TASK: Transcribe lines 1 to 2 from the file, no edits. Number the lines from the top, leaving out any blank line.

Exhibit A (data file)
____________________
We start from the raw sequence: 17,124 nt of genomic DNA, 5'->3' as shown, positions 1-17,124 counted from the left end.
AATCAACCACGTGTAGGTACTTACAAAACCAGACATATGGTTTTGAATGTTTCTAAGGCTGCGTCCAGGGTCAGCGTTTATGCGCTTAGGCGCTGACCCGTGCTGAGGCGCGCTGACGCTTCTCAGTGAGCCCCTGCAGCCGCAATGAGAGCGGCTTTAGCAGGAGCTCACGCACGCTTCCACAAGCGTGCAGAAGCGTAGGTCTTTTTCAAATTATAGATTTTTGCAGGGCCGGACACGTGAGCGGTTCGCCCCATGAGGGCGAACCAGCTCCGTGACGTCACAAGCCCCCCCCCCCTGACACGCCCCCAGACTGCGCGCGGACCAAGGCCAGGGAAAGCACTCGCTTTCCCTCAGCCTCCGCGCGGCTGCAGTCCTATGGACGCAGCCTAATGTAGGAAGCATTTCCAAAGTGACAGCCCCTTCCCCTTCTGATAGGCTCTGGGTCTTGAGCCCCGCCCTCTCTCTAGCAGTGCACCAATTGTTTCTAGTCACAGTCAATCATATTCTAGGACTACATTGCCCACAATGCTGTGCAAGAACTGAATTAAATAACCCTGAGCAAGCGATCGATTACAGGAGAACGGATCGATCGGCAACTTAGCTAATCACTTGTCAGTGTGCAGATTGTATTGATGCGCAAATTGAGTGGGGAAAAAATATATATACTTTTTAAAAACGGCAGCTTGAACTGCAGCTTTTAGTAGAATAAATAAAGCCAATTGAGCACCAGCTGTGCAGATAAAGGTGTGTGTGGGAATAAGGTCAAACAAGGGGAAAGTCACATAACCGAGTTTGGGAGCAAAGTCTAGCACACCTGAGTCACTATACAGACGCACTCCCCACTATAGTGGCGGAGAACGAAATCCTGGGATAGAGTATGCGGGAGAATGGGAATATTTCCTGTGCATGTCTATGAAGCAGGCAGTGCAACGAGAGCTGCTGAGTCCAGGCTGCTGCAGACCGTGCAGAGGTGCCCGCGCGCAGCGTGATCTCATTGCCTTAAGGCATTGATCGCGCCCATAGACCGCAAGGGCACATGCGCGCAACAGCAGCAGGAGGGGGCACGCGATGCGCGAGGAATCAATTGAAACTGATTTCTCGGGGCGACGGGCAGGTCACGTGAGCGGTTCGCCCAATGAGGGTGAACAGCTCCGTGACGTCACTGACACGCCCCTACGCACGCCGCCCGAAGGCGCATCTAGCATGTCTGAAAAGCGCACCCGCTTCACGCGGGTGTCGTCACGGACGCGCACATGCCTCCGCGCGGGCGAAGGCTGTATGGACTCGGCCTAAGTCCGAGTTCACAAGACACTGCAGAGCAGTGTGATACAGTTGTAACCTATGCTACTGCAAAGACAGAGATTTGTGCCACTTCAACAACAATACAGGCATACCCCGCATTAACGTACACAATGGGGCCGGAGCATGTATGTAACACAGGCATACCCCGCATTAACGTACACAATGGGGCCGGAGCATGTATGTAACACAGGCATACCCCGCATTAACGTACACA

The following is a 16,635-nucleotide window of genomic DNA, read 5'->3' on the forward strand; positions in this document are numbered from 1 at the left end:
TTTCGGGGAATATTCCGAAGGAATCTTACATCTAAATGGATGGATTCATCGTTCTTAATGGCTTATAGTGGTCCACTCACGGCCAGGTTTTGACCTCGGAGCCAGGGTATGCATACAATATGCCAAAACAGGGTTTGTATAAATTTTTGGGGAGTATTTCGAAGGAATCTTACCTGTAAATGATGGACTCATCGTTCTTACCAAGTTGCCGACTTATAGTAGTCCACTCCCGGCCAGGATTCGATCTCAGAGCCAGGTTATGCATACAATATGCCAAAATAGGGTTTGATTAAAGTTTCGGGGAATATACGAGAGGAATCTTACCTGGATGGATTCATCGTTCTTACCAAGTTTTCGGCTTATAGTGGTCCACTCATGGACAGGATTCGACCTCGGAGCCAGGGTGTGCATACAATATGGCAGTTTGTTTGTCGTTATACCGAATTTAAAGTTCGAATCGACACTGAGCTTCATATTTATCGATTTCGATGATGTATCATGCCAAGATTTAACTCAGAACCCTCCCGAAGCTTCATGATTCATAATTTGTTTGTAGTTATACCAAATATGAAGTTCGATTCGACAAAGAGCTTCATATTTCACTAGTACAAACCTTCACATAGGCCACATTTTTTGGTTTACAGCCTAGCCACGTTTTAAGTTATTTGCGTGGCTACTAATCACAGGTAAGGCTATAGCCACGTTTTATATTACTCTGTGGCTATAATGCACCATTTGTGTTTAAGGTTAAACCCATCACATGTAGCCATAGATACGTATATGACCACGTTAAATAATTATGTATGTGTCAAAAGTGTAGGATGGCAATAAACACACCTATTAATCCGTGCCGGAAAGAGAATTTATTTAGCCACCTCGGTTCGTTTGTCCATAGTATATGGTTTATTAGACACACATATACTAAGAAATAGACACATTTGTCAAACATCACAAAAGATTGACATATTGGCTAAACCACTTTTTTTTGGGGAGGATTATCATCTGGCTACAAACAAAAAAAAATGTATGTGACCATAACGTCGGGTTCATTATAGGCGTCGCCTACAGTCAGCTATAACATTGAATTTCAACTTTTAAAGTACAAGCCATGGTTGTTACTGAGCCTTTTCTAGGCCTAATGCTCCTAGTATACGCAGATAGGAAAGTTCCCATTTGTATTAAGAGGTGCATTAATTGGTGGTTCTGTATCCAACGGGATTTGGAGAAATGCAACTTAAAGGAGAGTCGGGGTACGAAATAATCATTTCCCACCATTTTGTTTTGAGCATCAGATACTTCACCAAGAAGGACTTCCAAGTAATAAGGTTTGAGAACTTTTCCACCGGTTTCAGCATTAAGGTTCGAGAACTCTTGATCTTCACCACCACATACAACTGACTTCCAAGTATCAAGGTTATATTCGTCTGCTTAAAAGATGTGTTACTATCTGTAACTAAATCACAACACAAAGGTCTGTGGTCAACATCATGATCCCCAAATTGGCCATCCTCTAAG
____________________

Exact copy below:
We start from the raw sequence: 17,124 nt of genomic DNA, 5'->3' as shown, positions 1-17,124 counted from the left end.
AATCAACCACGTGTAGGTACTTACAAAACCAGACATATGGTTTTGAATGTTTCTAAGGCTGCGTCCAGGGTCAGCGTTTATGCGCTTAGGCGCTGACCCGTGCTGAGGCGCGCTGACGCTTCTCAGTGAGCCCCTGCAGCCGCAATGAGAGCGGCTTTAGCAGGAGCTCACGCACGCTTCCACAAGCGTGCAGAAGCGTAGGTCTTTTTCAAATTATAGATTTTTGCAGGGCCGGACACGTGAGCGGTTCGCCCCATGAGGGCGAACCAGCTCCGTGACGTCACAAGCCCCCCCCCCCTGACACGCCCCCAGACTGCGCGCGGACCAAGGCCAGGGAAAGCACTCGCTTTCCCTCAGCCTCCGCGCGGCTGCAGTCCTATGGACGCAGCCTAATGTAGGAAGCATTTCCAAAGTGACAGCCCCTTCCCCTTCTGATAGGCTCTGGGTCTTGAGCCCCGCCCTCTCTCTAGCAGTGCACCAATTGTTTCTAGTCACAGTCAATCATATTCTAGGACTACATTGCCCACAATGCTGTGCAAGAACTGAATTAAATAACCCTGAGCAAGCGATCGATTACAGGAGAACGGATCGATCGGCAACTTAGCTAATCACTTGTCAGTGTGCAGATTGTATTGATGCGCAAATTGAGTGGGGAAAAAATATATATACTTTTTAAAAACGGCAGCTTGAACTGCAGCTTTTAGTAGAATAAATAAAGCCAATTGAGCACCAGCTGTGCAGATAAAGGTGTGTGTGGGAATAAGGTCAAACAAGGGGAAAGTCACATAACCGAGTTTGGGAGCAAAGTCTAGCACACCTGAGTCACTATACAGACGCACTCCCCACTATAGTGGCGGAGAACGAAATCCTGGGATAGAGTATGCGGGAGAATGGGAATATTTCCTGTGCATGTCTATGAAGCAGGCAGTGCAACGAGAGCTGCTGAGTCCAGGCTGCTGCAGACCGTGCAGAGGTGCCCGCGCGCAGCGTGATCTCATTGCCTTAAGGCATTGATCGCGCCCATAGACCGCAAGGGCACATGCGCGCAACAGCAGCAGGAGGGGGCACGCGATGCGCGAGGAATCAATTGAAACTGATTTCTCGGGGCGACGGGCAGGTCACGTGAGCGGTTCGCCCAATGAGGGTGAACAGCTCCGTGACGTCACTGACACGCCCCTACGCACGCCGCCCGAAGGCGCATCTAGCATGTCTGAAAAGCGCACCCGCTTCACGCGGGTGTCGTCACGGACGCGCACATGCCTCCGCGCGGGCGAAGGCTGTATGGACTCGGCCTAAGTCCGAGTTCACAAGACACTGCAGAGCAGTGTGATACAGTTGTAACCTATGCTACTGCAAAGACAGAGATTTGTGCCACTTCAACAACAATACAGGCATACCCCGCATTAACGTACACAATGGGGCCGGAGCATGTATGTAACACAGGCATACCCCGCATTAACGTACACAATGGGGCCGGAGCATGTATGTAACACAGGCATACCCCGCATTAACGTACACA